By Ashley Lodato
Here is one of the faces of racism in the Methow Valley:
A man approaches two teenage girls who are selling raffle tickets outside one of the local grocery stores. He asks what they’re doing; they explain that they’re raising funds to support the junior class Close Up field trip to Washington, D.C. — an annual trip that is part of a program aimed at preparing young people to be active, informed participants in a democracy.
“Washington, D.C.?” the man responds. “Why would you want to go there? That city is full of chiggers.”
Except the man didn’t say “chiggers,” he said another word that is a familiar racial slur used against black people. You know this word, of course, but you wouldn’t dream of saying it in such a context. Yet someone else felt comfortable enough to say this to two high school juniors, right in front of the grocery store, not in Birmingham in 1963 but last week in Winthrop.
Understandably, the girls were stunned, so much so that they couldn’t respond. And really, what could they possibly have been expected to say? They’ve been raised in a community that, while not ethnically diverse, is grounded in tolerance and acceptance. They’ve been raised to believe that such comfortable public expressions of racism are things in their history book pages, not something they might expect to hear in the town they’ve grown up in.
And they are 16 years old, for Pete’s sake. Is it reasonable to expect them to stand up to a man four times their age — a stranger to them both — and call him out on his bigotry? Of course not. This is not only racism, but it is also harassment of two vulnerable girls.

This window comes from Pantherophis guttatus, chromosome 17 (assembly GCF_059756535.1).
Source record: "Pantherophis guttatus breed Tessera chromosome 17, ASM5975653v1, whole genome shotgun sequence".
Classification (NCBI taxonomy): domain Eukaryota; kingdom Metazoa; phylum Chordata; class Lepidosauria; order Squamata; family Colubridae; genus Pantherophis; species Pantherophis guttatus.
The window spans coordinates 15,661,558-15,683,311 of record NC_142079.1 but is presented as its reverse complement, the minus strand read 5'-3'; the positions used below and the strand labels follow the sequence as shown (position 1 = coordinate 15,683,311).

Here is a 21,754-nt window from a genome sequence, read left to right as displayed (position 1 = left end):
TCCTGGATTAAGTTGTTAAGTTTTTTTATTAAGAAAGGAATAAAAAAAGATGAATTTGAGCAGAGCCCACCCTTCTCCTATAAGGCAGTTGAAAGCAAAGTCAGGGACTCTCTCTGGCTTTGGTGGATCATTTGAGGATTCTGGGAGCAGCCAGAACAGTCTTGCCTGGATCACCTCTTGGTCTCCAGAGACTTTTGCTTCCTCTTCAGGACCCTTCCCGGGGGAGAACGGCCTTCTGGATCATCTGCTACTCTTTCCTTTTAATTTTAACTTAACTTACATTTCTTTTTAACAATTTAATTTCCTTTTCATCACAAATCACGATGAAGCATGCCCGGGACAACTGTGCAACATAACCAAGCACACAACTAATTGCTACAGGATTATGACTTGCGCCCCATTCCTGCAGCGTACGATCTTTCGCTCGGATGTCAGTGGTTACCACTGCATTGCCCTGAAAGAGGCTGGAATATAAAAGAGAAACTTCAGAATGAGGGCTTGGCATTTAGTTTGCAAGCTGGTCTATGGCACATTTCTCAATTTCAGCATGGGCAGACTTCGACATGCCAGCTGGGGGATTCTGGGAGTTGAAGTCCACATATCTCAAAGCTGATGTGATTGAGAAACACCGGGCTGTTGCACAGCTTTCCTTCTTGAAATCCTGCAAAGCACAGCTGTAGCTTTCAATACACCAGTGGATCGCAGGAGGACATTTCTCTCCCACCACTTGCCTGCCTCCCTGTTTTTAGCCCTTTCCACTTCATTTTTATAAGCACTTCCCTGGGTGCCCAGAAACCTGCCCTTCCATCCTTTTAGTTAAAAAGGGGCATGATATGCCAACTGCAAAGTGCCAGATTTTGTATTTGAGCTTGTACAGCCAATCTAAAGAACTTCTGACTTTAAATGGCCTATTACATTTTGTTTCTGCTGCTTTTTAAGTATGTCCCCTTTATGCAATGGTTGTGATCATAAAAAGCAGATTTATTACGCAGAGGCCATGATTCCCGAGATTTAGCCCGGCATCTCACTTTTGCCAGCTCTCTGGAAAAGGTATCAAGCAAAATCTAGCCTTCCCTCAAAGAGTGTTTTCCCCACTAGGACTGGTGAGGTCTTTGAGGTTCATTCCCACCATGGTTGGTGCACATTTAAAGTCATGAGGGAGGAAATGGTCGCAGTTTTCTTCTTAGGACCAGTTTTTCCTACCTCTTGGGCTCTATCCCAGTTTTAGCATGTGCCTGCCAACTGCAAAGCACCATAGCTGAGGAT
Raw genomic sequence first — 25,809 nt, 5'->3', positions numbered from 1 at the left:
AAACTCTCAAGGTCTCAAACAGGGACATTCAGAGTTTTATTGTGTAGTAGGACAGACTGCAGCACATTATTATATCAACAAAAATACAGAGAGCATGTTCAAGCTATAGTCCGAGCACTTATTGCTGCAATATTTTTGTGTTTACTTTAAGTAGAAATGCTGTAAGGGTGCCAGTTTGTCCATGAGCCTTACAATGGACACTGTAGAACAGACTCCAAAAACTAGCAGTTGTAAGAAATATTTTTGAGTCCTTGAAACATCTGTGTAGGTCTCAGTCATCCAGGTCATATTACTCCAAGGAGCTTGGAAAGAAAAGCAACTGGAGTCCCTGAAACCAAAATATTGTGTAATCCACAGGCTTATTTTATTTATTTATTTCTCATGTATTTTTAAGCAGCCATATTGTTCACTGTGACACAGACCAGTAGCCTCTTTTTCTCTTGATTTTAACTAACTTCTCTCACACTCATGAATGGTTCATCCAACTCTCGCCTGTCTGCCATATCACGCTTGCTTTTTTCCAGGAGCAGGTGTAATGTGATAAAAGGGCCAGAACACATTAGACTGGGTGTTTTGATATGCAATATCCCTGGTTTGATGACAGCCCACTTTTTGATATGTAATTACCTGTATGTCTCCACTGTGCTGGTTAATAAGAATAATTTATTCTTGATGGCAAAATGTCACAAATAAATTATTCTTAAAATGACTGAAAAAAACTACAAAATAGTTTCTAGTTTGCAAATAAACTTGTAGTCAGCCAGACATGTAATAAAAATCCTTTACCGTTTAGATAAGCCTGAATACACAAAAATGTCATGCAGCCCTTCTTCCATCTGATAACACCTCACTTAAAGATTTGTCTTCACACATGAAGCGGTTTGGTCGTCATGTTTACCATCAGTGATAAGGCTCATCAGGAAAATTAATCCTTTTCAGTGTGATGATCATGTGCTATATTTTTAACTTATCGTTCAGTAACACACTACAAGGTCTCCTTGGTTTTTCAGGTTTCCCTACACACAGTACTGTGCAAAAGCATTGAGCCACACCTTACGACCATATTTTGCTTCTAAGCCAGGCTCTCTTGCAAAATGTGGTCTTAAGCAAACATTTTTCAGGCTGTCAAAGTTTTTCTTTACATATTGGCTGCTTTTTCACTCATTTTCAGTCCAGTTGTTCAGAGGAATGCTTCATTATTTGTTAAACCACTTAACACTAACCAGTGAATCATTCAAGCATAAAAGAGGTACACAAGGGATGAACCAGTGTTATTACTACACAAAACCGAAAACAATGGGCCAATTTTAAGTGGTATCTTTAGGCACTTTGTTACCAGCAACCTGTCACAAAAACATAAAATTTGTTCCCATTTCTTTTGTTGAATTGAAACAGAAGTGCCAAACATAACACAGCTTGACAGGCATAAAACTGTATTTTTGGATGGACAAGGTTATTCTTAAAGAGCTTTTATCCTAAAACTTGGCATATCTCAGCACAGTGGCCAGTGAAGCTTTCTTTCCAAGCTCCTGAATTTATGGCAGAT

I don’t know whether there were others around to witness this incident. If there were, they didn’t speak up. Had I been there, I hope I would have had the courage to say something in defense of the girls and in criticism of the man. But speaking up in such circumstances is scary.
To me, what’s surprising is not that there are still people in our society who harbor such prejudices — I’m not that naïve — but instead that people like this man feel emboldened to share their contemptuous and small-minded biases in public places. It’s both a frightening and a depressing statement about our social norms.
You’re used to me writing about giant pumpkins and Christmas tree debacles, missing flip flops and family trips: fun and fluffy stuff. But when I hear about an occurrence like this — which, thankfully, doesn’t happen very often — I feel compelled to bring it to the light. This is our community and we should care when we hear about disturbing situations like this one.
In closing, I give you Dr. Seuss’s sage reminder: “Unless someone like you cares a whole awful lot, nothing is going to get better. It’s not.”